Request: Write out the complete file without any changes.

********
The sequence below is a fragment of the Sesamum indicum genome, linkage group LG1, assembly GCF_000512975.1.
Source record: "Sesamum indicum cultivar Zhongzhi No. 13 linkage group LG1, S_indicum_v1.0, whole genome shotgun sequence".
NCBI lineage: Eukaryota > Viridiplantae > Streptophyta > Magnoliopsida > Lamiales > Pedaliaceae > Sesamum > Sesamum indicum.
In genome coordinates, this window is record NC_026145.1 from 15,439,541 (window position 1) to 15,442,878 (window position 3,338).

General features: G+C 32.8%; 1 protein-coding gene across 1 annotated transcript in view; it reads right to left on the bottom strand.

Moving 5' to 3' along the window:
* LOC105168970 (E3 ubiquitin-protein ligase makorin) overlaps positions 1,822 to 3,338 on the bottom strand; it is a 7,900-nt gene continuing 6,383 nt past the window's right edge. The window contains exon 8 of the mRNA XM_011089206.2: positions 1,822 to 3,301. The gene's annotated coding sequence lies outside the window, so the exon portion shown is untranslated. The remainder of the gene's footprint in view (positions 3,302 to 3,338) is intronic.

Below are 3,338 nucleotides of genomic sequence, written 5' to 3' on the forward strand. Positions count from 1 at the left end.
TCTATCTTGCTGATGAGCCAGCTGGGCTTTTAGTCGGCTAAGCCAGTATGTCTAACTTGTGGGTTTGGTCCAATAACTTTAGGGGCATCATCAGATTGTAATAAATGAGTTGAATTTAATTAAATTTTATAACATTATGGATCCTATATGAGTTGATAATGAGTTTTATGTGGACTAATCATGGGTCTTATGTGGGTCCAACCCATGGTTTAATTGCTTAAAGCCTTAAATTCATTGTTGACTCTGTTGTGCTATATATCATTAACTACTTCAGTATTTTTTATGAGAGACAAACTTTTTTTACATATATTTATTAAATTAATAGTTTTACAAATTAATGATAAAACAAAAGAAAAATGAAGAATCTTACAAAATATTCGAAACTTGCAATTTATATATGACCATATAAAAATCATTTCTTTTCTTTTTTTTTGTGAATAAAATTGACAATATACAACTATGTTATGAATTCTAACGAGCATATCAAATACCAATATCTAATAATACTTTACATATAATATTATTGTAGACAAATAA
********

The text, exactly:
The sequence below is a fragment of the Sesamum indicum genome, linkage group LG1, assembly GCF_000512975.1.
Source record: "Sesamum indicum cultivar Zhongzhi No. 13 linkage group LG1, S_indicum_v1.0, whole genome shotgun sequence".
NCBI lineage: Eukaryota > Viridiplantae > Streptophyta > Magnoliopsida > Lamiales > Pedaliaceae > Sesamum > Sesamum indicum.
In genome coordinates, this window is record NC_026145.1 from 15,439,541 (window position 1) to 15,442,878 (window position 3,338).

General features: G+C 32.8%; 1 protein-coding gene across 1 annotated transcript in view; it reads right to left on the bottom strand.

Moving 5' to 3' along the window:
* LOC105168970 (E3 ubiquitin-protein ligase makorin) overlaps positions 1,822 to 3,338 on the bottom strand; it is a 7,900-nt gene continuing 6,383 nt past the window's right edge. The window contains exon 8 of the mRNA XM_011089206.2: positions 1,822 to 3,301. The gene's annotated coding sequence lies outside the window, so the exon portion shown is untranslated. The remainder of the gene's footprint in view (positions 3,302 to 3,338) is intronic.

Below are 3,338 nucleotides of genomic sequence, written 5' to 3' on the forward strand. Positions count from 1 at the left end.
TCTATCTTGCTGATGAGCCAGCTGGGCTTTTAGTCGGCTAAGCCAGTATGTCTAACTTGTGGGTTTGGTCCAATAACTTTAGGGGCATCATCAGATTGTAATAAATGAGTTGAATTTAATTAAATTTTATAACATTATGGATCCTATATGAGTTGATAATGAGTTTTATGTGGACTAATCATGGGTCTTATGTGGGTCCAACCCATGGTTTAATTGCTTAAAGCCTTAAATTCATTGTTGACTCTGTTGTGCTATATATCATTAACTACTTCAGTATTTTTTATGAGAGACAAACTTTTTTTACATATATTTATTAAATTAATAGTTTTACAAATTAATGATAAAACAAAAGAAAAATGAAGAATCTTACAAAATATTCGAAACTTGCAATTTATATATGACCATATAAAAATCATTTCTTTTCTTTTTTTTTGTGAATAAAATTGACAATATACAACTATGTTATGAATTCTAACGAGCATATCAAATACCAATATCTAATAATACTTTACATATAATATTATTGTAGACAAATAA